Sample kits will be $65  this year. Pre-payment can be made in person or by mail at the VCE office at 8033 Ashton Avenue, Suite 105, Manassas VA 20109. Make checks out to “Treasurer, Virginia Tech”. To register for this class, or to ask questions about the program, please call 703-792-7747 or

Also, you can pre-pay online by going to
 (This option is supposed to be available until 3/20, but I was unsuccessful in completing the transaction last week.)

The Prince William Drinking Water Clinic has 3 parts:

1. The Kick-Off Meeting on March 30th 2020 from 7-8:30 pm at PWC Board Chambers in the McCoart Building, 1 County Complex, Woodbridge, VA 22192 introduces water quality concerns in our area and hands out the water sampling kits.

2. The Sample Drop Off on April 1st, 2020 from 6:30am-10am ONLY at the VCE Office, 8033 Ashton Ave., Manassas 20109

3. The Results Interpretation Meeting on May 4th 2020 from 7-9 pm at PWC Board Chambers in the McCoart Building, 1 County Complex, Woodbridge, VA 22192 will explain the report, include a discussion and answer questions on dealing with water problems.

Water Samples must be dropped off on Wednesday April 1st , between the hours of 6:30am and 10am at the VCE - Prince William Office, 8033 Ashton, Suite 105, Manassas, 20109. NO EXCEPTIONS for sample drop off. However, if you are unable to attend the kick off or results meetings arrangements can be made to pick up a test kit or your results at another time, please call 703-792-7747 or for assistance.

Water samples will be tested for: iron, manganese, nitrate, lead, arsenic, fluoride, sulfate, pH, total dissolved solids, hardness, sodium, copper, total coliform bacteria and E. Coli bacteria. These are mostly the naturally occurring contaminants and common sources of contamination: a poorly sealed well or a nearby leaking septic system, or indications of plumbing system corrosion. Though this is by no means an exhaustive list of potential contaminants, these are the most common contaminants that effect drinking water wells.

Household water quality is driven by geology, well construction and condition, nearby sources of groundwater contamination, and any water treatment devices and the condition and materials of construction of the household plumbing. To ensure safe drinking water it is important to maintain your well, test it regularly and understand your system and geology.

According to the 2018 Annual Report for the Virginia Household Water Quality Program from Virginia Tech, there are 1.7 million Virginians or 22% of the state’s population get their household water from a private well. Municipal water supplies are regulated and regularly tested under the EPA’s Safe Drinking Water Act. Private wells are the responsibility of the well owner. Over 2,000 households have their water tested each year through the Virginia Household Water Quality Program.

The chart below shows what we found in the 101 private wells tested in the first round of testing we did in Prince William County in 2019.

Monday, February 10, 2020

Feeding the World without Wrecking the Planet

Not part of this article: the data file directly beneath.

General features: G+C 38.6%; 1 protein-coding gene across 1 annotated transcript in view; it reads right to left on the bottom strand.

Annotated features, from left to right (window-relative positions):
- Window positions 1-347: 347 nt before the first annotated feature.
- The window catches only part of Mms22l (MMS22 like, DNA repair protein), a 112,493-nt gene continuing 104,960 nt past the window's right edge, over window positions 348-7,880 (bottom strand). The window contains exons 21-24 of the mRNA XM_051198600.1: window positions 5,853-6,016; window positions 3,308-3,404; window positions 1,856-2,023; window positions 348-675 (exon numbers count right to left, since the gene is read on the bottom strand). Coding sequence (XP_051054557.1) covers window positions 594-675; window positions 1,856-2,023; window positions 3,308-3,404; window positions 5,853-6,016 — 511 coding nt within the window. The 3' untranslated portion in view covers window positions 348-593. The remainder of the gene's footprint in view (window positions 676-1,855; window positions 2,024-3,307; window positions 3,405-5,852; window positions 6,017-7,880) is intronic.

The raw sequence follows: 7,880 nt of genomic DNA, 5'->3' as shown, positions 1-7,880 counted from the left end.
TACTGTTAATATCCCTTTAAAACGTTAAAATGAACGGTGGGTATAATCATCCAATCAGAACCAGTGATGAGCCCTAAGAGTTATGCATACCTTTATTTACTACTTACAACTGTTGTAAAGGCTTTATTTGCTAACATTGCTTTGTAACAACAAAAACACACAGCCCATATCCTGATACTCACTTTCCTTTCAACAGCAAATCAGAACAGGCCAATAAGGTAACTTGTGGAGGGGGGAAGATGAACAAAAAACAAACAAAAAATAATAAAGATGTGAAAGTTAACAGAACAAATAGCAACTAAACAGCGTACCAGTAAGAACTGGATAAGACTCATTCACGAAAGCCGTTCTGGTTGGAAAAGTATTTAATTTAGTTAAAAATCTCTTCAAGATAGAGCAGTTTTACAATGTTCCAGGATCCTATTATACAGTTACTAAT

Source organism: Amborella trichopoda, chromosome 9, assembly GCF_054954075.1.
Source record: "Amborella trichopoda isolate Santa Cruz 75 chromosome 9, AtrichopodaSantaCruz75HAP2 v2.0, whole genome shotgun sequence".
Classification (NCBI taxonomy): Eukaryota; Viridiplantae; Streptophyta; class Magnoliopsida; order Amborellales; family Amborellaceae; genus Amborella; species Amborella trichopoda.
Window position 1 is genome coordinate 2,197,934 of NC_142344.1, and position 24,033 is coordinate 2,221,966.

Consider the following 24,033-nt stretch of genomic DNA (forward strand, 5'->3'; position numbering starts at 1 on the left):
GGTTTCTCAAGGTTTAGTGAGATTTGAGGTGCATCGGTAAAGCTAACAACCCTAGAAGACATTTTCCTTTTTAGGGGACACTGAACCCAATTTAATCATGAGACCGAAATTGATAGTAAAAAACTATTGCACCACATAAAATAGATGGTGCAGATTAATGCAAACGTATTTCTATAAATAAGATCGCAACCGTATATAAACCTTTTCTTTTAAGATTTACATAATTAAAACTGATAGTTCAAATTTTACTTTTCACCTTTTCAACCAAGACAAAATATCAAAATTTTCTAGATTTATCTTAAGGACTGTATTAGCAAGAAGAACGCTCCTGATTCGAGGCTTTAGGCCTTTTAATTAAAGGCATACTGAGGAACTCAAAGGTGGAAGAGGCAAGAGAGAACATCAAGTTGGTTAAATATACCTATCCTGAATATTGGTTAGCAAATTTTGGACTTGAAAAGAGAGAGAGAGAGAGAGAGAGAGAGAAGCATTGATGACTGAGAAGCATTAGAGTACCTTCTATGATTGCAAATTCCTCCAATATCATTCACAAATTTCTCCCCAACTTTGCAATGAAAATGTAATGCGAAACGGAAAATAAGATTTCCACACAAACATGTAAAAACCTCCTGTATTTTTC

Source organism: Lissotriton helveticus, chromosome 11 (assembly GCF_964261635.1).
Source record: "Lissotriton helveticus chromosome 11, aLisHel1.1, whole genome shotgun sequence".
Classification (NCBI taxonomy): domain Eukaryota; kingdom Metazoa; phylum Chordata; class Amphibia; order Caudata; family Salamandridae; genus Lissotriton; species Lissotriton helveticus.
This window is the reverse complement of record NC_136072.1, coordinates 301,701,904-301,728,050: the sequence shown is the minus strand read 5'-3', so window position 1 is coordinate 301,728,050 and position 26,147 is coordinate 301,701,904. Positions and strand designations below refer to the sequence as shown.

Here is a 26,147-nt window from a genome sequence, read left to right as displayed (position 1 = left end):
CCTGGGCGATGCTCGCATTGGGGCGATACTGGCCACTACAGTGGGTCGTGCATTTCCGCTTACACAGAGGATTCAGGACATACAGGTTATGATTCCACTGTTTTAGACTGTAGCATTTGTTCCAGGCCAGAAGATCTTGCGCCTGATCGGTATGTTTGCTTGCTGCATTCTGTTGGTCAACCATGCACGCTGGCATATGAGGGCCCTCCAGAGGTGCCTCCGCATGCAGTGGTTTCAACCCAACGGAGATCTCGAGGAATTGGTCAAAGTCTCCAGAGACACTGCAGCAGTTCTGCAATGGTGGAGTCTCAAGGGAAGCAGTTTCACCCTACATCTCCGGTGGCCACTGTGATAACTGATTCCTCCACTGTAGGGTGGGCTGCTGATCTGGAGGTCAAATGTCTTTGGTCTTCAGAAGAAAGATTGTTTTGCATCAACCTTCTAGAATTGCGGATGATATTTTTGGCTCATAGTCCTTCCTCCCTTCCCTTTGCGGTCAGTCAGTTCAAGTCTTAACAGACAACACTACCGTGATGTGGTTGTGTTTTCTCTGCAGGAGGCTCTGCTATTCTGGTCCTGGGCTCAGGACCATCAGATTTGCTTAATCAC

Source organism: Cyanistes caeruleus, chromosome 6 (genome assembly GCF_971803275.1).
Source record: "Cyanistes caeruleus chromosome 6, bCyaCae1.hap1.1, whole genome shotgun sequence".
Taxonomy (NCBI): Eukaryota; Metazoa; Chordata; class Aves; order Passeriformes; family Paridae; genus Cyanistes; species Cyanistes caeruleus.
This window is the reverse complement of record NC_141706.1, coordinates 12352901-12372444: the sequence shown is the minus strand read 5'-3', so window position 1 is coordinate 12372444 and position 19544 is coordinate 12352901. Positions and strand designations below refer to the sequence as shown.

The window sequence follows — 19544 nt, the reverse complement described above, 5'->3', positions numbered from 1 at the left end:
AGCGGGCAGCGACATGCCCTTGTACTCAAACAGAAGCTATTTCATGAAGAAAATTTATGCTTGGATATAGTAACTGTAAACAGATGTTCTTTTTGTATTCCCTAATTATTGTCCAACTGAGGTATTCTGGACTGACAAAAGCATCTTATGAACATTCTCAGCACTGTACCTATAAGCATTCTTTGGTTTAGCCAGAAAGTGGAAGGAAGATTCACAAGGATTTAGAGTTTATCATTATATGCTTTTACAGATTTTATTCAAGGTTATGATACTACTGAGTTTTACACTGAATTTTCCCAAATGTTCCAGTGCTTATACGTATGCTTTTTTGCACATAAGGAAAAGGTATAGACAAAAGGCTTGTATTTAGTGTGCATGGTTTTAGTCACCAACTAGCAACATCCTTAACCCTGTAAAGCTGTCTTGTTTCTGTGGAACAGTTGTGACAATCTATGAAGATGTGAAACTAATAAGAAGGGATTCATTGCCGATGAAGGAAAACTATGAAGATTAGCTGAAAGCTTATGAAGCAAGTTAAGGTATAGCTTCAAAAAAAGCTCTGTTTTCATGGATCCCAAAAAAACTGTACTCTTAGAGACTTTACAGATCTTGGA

In January researchers from the Potsdam Institute for Climate Impact Research (PIK) in Germany published a study to see if it is possible to feed the 10 billion people 2050 projected to occupy our planet in a sustainable way. The article “Feeding ten billion people is possible within four terrestrial planetary boundaries” was published in Nature Sustainability in January 2020 (the proper citing is at the bottom).

The researchers ask the question how many people could be fed while keeping a strict standard of environmental sustainability worldwide. Their study addresses for four of nine sustainability boundaries most relevant for agriculture: Biosphere integrity (keeping biodiversity and ecosystems intact), land-system change, freshwater use, and nitrogen flows. Based on a detailed simulation model they built, the impacts of food on these boundaries are examined at a level of spatial and process detail never reached before, and were also able to aggregated the data for the entire planet.

The researchers found that almost half of current food production is harmful to our planet – causing biodiversity loss, ecosystem degradation and water stress. “When looking at the status of planet Earth and the influence of current global agriculture practices upon it, there’s a lot of reason to worry, but also reason for hope – if we see decisive actions very soon,” says Dieter Gerten, lead author of the article from PIK and professor at Humboldt University of Berlin. He goes on to say: “Currently, almost half of global food production relies on crossing Earth’s environmental boundaries. We appropriate too much land for crops and livestock, fertilize too heavily and irrigate too extensively. To solve this issue in the face of a still growing world population, we collectively need to rethink how to produce food. Excitingly, our research shows that such transformations will make it possible to provide enough food for up to 10 billion people.”

In theory, 10 billion people can be fed 2,600 calories a day without compromising the Earth eco-system. Unfortunately, the solutions put forward by the researchers do not seem either politically or practically possible. They found that agriculture in many regions (India and Sub-Saharan Africa for example) is using too much water, land, or fertilizer. Production in these regions needs to be brought into line with environmental sustainability. The question is how. In other places, however, farming is so far off local and Earth’s boundaries that even more sustainable systems could not completely balance the pressure on the environment, such as in parts of the Middle East, Indonesia, and to in Central Europe.

Thus the researchers propose: Relocation of food production. Large-scale dietary shifts away from animal proteins towards more legumes and other vegetables. Another crucial factor is reducing food loss pointing out that the most recent IPCC Special Report on land use found that currently, up to 30% of all food produced is lost to waste. Perhaps the most sensitive and challenging implication of the study relates to land. The manner, location and types of food grown would need to be managed seemingly by some global management entity. And even after recalibrating agricultural production, international trade would be required as a key element of a sustainably fed world because not all nations would be able to produce enough food to feed their people. Under that scheme it is easy to imagine that many would prefer to continue farming in an unstainable way rather that submit to global management.